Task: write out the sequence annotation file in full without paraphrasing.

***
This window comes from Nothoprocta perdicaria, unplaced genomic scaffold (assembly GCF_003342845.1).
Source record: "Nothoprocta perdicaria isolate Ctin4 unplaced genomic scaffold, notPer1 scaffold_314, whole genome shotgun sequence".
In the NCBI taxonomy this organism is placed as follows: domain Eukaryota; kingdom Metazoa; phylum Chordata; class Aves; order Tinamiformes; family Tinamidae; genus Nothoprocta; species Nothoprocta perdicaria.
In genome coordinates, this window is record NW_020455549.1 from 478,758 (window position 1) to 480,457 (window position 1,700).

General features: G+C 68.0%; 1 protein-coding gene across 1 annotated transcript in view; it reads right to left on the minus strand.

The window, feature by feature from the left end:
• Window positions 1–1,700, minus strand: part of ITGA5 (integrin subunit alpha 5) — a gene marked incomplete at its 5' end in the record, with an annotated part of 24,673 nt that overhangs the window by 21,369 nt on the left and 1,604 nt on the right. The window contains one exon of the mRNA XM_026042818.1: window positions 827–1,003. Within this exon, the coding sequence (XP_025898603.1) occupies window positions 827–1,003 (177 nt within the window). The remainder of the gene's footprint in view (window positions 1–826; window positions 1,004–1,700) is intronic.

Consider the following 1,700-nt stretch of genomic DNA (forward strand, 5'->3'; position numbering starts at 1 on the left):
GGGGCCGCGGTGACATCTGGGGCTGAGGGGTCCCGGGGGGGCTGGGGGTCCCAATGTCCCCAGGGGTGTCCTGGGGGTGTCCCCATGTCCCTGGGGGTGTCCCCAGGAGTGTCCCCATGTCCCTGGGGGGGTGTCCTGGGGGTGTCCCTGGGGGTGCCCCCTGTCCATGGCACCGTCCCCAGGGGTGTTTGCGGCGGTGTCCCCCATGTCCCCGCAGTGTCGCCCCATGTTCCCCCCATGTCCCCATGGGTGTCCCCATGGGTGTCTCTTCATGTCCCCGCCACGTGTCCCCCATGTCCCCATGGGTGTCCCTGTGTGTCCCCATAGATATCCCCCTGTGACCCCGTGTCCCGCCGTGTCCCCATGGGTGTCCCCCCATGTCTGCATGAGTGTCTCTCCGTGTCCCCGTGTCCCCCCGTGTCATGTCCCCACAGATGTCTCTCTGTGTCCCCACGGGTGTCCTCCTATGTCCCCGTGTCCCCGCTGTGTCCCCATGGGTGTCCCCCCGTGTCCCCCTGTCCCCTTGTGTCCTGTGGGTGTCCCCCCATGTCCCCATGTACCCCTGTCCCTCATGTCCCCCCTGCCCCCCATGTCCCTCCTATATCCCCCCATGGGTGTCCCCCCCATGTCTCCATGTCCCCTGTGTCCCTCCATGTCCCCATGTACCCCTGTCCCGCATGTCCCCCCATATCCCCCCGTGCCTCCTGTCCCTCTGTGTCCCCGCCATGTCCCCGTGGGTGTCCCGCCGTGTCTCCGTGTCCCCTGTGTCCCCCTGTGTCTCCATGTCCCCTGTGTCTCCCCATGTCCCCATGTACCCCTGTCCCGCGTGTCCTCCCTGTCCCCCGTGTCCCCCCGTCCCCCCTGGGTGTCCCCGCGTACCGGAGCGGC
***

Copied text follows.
This window comes from Nothoprocta perdicaria, unplaced genomic scaffold (assembly GCF_003342845.1).
Source record: "Nothoprocta perdicaria isolate Ctin4 unplaced genomic scaffold, notPer1 scaffold_314, whole genome shotgun sequence".
In the NCBI taxonomy this organism is placed as follows: domain Eukaryota; kingdom Metazoa; phylum Chordata; class Aves; order Tinamiformes; family Tinamidae; genus Nothoprocta; species Nothoprocta perdicaria.
In genome coordinates, this window is record NW_020455549.1 from 478,758 (window position 1) to 480,457 (window position 1,700).

General features: G+C 68.0%; 1 protein-coding gene across 1 annotated transcript in view; it reads right to left on the minus strand.

The window, feature by feature from the left end:
• Window positions 1–1,700, minus strand: part of ITGA5 (integrin subunit alpha 5) — a gene marked incomplete at its 5' end in the record, with an annotated part of 24,673 nt that overhangs the window by 21,369 nt on the left and 1,604 nt on the right. The window contains one exon of the mRNA XM_026042818.1: window positions 827–1,003. Within this exon, the coding sequence (XP_025898603.1) occupies window positions 827–1,003 (177 nt within the window). The remainder of the gene's footprint in view (window positions 1–826; window positions 1,004–1,700) is intronic.

Consider the following 1,700-nt stretch of genomic DNA (forward strand, 5'->3'; position numbering starts at 1 on the left):
GGGGCCGCGGTGACATCTGGGGCTGAGGGGTCCCGGGGGGGCTGGGGGTCCCAATGTCCCCAGGGGTGTCCTGGGGGTGTCCCCATGTCCCTGGGGGTGTCCCCAGGAGTGTCCCCATGTCCCTGGGGGGGTGTCCTGGGGGTGTCCCTGGGGGTGCCCCCTGTCCATGGCACCGTCCCCAGGGGTGTTTGCGGCGGTGTCCCCCATGTCCCCGCAGTGTCGCCCCATGTTCCCCCCATGTCCCCATGGGTGTCCCCATGGGTGTCTCTTCATGTCCCCGCCACGTGTCCCCCATGTCCCCATGGGTGTCCCTGTGTGTCCCCATAGATATCCCCCTGTGACCCCGTGTCCCGCCGTGTCCCCATGGGTGTCCCCCCATGTCTGCATGAGTGTCTCTCCGTGTCCCCGTGTCCCCCCGTGTCATGTCCCCACAGATGTCTCTCTGTGTCCCCACGGGTGTCCTCCTATGTCCCCGTGTCCCCGCTGTGTCCCCATGGGTGTCCCCCCGTGTCCCCCTGTCCCCTTGTGTCCTGTGGGTGTCCCCCCATGTCCCCATGTACCCCTGTCCCTCATGTCCCCCCTGCCCCCCATGTCCCTCCTATATCCCCCCATGGGTGTCCCCCCCATGTCTCCATGTCCCCTGTGTCCCTCCATGTCCCCATGTACCCCTGTCCCGCATGTCCCCCCATATCCCCCCGTGCCTCCTGTCCCTCTGTGTCCCCGCCATGTCCCCGTGGGTGTCCCGCCGTGTCTCCGTGTCCCCTGTGTCCCCCTGTGTCTCCATGTCCCCTGTGTCTCCCCATGTCCCCATGTACCCCTGTCCCGCGTGTCCTCCCTGTCCCCCGTGTCCCCCCGTCCCCCCTGGGTGTCCCCGCGTACCGGAGCGGC